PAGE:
Basic Information on Periodontal (Gum) Disease
What is it?
Periodontal disease is a chronic complex multifactorial infection. The main factors include the presence of dental plaque, dental calculus (tartar) and host susceptibility.
The disease initially presents as inflamed gums that bleed easily when brushing or flossing your teeth. As the disease progresses, one may notice recession of the gums that exposes the root surfaces of affected teeth. If periodontal disease is left untreated, it may lead to the loosening of teeth and/or painful gum infections that are usually best treated by extractions.
There is increasing evidence that suggests periodontal disease may be linked to diabetes, heart disease, pregnancy complications and other medical conditions. Research in these areas are ongoing.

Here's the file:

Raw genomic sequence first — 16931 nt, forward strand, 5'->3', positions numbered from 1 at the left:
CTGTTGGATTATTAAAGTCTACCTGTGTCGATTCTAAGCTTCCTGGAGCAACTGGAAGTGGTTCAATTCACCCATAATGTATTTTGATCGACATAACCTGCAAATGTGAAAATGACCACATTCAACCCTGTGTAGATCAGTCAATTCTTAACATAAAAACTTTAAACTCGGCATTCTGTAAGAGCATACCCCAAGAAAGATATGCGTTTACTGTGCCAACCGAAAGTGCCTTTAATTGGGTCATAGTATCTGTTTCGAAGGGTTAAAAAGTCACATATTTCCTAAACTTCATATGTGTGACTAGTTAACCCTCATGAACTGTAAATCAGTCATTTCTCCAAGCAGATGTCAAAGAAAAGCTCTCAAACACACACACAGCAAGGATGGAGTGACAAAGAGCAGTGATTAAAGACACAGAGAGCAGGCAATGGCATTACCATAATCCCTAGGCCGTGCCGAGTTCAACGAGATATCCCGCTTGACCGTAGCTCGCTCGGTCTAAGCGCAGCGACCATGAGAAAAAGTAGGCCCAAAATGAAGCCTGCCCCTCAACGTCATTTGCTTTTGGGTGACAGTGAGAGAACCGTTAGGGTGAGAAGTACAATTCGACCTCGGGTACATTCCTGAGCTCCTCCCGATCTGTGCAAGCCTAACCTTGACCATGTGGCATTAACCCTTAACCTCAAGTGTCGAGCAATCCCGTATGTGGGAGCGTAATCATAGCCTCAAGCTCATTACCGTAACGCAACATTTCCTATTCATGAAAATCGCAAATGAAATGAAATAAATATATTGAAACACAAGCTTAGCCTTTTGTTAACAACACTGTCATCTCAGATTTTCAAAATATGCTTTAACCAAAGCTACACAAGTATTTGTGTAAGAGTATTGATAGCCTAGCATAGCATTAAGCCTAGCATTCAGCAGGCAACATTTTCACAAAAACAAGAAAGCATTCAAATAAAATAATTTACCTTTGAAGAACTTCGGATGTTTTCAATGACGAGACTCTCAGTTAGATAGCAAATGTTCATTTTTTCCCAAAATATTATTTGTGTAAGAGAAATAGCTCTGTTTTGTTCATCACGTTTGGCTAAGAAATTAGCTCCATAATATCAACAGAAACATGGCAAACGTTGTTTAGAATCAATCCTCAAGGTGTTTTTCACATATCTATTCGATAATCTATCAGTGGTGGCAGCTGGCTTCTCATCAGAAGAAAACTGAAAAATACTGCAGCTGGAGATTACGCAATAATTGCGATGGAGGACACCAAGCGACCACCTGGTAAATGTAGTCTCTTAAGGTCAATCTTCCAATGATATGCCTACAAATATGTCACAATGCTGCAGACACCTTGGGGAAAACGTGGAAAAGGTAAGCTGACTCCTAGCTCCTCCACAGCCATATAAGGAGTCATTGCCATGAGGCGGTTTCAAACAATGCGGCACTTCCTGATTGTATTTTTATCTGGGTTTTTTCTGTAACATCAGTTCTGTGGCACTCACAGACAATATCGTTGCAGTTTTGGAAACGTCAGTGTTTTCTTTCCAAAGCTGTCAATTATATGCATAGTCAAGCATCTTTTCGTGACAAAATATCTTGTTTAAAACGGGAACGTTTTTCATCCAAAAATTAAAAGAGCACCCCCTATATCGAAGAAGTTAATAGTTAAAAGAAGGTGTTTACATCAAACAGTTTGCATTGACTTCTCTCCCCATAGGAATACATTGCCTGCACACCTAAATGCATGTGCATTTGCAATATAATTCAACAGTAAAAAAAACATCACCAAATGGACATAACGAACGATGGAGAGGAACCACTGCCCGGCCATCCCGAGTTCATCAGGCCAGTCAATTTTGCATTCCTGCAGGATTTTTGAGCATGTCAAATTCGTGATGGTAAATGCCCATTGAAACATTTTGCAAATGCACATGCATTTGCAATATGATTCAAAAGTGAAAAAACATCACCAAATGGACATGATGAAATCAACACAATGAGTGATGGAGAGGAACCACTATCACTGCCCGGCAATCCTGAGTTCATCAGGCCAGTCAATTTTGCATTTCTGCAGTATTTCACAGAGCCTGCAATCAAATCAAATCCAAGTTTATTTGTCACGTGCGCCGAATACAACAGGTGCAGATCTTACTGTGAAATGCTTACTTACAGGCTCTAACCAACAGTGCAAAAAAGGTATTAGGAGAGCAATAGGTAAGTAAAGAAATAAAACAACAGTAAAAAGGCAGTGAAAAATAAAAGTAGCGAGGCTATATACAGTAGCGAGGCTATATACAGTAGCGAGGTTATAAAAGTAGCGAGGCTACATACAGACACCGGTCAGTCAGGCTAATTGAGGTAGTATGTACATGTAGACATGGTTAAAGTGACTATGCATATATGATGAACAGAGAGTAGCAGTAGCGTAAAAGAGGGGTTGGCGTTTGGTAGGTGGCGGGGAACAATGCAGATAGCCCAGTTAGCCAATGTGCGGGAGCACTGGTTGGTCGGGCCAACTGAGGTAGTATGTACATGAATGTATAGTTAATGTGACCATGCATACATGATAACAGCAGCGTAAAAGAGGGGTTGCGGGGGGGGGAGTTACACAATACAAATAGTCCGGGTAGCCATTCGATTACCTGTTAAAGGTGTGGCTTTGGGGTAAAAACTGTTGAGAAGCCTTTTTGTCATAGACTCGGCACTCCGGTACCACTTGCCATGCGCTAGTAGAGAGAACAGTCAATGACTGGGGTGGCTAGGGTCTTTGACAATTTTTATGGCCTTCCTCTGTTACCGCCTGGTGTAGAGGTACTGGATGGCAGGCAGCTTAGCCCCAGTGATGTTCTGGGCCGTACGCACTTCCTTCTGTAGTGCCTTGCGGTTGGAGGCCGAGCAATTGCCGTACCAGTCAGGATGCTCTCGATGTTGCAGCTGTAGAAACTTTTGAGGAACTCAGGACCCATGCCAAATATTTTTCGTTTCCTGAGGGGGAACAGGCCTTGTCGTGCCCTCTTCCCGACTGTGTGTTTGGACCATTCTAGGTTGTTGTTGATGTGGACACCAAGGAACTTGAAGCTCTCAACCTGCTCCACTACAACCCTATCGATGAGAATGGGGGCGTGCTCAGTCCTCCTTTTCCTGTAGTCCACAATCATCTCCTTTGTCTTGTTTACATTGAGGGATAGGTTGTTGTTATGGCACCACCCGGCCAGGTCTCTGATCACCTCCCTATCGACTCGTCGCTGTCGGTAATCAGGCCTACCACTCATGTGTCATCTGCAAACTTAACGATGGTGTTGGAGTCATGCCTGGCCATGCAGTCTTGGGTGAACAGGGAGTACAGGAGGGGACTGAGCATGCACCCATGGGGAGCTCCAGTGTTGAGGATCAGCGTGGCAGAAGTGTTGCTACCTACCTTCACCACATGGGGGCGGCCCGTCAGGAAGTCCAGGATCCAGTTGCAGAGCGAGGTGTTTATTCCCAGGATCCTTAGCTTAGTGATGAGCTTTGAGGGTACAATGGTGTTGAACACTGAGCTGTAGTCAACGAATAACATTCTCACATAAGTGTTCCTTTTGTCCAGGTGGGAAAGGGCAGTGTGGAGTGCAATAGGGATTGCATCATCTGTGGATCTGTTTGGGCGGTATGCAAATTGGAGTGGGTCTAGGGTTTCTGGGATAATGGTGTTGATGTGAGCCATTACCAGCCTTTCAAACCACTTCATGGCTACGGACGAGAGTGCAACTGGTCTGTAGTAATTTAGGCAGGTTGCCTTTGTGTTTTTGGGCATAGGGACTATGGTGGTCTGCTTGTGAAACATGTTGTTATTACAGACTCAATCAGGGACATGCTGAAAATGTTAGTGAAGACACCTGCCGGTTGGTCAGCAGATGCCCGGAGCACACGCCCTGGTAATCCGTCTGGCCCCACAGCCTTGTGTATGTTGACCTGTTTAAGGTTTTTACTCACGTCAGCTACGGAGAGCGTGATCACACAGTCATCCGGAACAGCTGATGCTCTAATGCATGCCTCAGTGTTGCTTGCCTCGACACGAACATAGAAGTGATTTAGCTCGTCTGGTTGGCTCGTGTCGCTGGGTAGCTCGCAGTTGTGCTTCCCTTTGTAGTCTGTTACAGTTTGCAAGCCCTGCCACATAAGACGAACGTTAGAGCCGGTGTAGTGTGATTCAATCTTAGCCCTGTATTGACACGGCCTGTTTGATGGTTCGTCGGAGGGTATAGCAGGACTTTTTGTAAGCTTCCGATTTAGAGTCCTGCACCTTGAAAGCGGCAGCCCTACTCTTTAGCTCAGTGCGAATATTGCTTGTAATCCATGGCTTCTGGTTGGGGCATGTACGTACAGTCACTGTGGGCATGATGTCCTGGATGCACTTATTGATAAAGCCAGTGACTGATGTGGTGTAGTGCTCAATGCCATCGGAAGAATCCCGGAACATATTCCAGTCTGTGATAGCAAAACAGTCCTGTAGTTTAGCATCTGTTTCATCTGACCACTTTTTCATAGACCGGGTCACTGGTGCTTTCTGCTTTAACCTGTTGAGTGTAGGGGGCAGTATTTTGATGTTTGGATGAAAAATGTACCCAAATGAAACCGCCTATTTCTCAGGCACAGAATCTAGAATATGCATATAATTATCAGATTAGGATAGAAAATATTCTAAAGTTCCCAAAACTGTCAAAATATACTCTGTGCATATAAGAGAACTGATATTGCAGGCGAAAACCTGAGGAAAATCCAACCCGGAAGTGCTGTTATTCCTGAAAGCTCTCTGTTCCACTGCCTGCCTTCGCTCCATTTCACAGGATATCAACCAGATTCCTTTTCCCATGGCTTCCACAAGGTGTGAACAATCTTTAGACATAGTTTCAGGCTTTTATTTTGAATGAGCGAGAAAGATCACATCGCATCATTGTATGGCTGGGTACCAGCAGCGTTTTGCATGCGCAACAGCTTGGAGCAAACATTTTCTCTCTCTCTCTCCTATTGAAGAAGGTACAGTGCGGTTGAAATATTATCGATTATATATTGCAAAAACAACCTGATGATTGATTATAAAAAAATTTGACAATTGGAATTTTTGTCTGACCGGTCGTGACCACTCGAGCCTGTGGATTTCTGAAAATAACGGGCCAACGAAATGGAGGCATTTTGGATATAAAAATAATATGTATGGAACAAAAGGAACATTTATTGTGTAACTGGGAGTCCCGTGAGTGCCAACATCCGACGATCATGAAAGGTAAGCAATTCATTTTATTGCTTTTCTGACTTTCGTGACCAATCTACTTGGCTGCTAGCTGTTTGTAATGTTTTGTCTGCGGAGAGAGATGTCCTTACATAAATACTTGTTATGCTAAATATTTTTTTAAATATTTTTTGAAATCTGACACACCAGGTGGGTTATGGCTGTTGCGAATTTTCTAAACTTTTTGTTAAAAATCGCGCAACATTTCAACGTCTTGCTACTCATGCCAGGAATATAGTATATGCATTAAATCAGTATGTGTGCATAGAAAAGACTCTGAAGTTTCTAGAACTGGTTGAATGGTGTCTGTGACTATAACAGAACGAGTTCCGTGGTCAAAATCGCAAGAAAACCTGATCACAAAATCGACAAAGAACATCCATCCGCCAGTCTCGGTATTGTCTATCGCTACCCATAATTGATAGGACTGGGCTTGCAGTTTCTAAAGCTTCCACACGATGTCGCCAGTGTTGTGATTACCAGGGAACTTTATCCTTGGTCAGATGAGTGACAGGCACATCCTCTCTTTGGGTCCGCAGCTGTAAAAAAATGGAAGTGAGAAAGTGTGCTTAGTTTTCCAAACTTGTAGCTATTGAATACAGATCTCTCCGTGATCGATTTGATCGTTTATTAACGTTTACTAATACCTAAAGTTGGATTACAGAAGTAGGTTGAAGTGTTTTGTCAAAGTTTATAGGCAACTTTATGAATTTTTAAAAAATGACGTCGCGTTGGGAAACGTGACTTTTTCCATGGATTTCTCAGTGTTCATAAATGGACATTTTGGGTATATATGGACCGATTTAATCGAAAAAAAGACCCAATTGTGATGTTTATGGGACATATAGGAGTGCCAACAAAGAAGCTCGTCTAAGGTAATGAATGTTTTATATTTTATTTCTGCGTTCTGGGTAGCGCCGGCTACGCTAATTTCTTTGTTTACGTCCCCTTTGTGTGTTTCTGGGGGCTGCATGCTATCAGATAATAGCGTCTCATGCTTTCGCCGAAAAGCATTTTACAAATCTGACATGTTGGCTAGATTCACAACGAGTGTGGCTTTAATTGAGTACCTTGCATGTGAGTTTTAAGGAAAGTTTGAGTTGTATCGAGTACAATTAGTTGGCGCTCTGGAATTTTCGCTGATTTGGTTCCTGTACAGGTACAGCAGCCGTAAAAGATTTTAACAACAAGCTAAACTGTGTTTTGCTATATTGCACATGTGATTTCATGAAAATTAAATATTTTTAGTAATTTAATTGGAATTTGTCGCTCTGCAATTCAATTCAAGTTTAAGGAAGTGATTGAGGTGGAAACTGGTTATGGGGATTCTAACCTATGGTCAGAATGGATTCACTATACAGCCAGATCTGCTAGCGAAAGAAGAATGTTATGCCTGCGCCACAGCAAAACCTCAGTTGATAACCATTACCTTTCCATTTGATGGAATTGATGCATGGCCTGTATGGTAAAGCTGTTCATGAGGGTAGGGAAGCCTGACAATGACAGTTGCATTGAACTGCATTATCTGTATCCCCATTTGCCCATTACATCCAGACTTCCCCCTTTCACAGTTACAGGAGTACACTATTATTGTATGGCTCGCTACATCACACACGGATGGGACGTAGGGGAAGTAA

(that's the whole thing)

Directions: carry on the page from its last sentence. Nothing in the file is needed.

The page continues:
Periodontal disease is usually a slow-progressing disease that is asymptomatic, very much like heart disease. Most affected patients are not even aware that they have a problem.
What treatment do we recommend?
Depending on the severity of the disease, treatment may involve scaling, polishing and oral hygiene instructions only for mild cases.
In advanced cases, treatment will involve deep scaling and root planing under local anaesthesia. For severe cases, referral to the periodontist (a specialist) is indicated.
Periodontal disease is a chronic disease - there is no cure. Our treatment goals are to control the disease and to prevent its progression. Just like with diabetes, there is usually no problem if it is well-controlled but potential complications develop if it is poorly-controlled.
Good oral hygiene is the basic requirement to manage the disease. Regular ongoing professional maintenance (e.g. 3 to 6 monthly recall check-ups, scaling and polishing) is recommended.
Risk of periodontal disease increases if you are a smoker, have uncontrolled diabetes or have a family history of periodontitis.